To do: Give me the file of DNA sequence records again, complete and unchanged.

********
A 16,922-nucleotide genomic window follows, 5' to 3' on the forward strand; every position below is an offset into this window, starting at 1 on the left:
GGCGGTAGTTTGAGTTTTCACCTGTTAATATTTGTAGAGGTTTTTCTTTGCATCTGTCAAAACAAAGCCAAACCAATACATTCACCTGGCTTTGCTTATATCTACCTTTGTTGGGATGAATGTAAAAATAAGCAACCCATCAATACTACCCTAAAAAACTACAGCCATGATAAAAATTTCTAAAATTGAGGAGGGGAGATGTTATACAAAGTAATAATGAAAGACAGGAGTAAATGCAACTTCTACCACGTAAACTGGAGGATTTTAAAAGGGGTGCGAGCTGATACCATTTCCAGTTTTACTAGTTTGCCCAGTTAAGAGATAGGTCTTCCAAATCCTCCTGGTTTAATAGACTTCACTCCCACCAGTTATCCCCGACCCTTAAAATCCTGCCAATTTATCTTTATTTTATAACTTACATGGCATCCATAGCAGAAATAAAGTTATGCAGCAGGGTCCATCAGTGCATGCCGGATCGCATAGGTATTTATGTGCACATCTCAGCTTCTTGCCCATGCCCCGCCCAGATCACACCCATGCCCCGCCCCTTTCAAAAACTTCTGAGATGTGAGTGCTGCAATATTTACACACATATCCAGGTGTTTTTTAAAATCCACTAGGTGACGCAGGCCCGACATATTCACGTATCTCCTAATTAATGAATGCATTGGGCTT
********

A 16,922-nucleotide genomic window follows, 5' to 3' on the forward strand; every position below is an offset into this window, starting at 1 on the left:
GGCGGTAGTTTGAGTTTTCACCTGTTAATATTTGTAGAGGTTTTTCTTTGCATCTGTCAAAACAAAGCCAAACCAATACATTCACCTGGCTTTGCTTATATCTACCTTTGTTGGGATGAATGTAAAAATAAGCAACCCATCAATACTACCCTAAAAAACTACAGCCATGATAAAAATTTCTAAAATTGAGGAGGGGAGATGTTATACAAAGTAATAATGAAAGACAGGAGTAAATGCAACTTCTACCACGTAAACTGGAGGATTTTAAAAGGGGTGCGAGCTGATACCATTTCCAGTTTTACTAGTTTGCCCAGTTAAGAGATAGGTCTTCCAAATCCTCCTGGTTTAATAGACTTCACTCCCACCAGTTATCCCCGACCCTTAAAATCCTGCCAATTTATCTTTATTTTATAACTTACATGGCATCCATAGCAGAAATAAAGTTATGCAGCAGGGTCCATCAGTGCATGCCGGATCGCATAGGTATTTATGTGCACATCTCAGCTTCTTGCCCATGCCCCGCCCAGATCACACCCATGCCCCGCCCCTTTCAAAAACTTCTGAGATGTGAGTGCTGCAATATTTACACACATATCCAGGTGTTTTTTAAAATCCACTAGGTGACGCAGGCCCGACATATTCACGTATCTCCTAATTAATGAATGCATTGGGCTT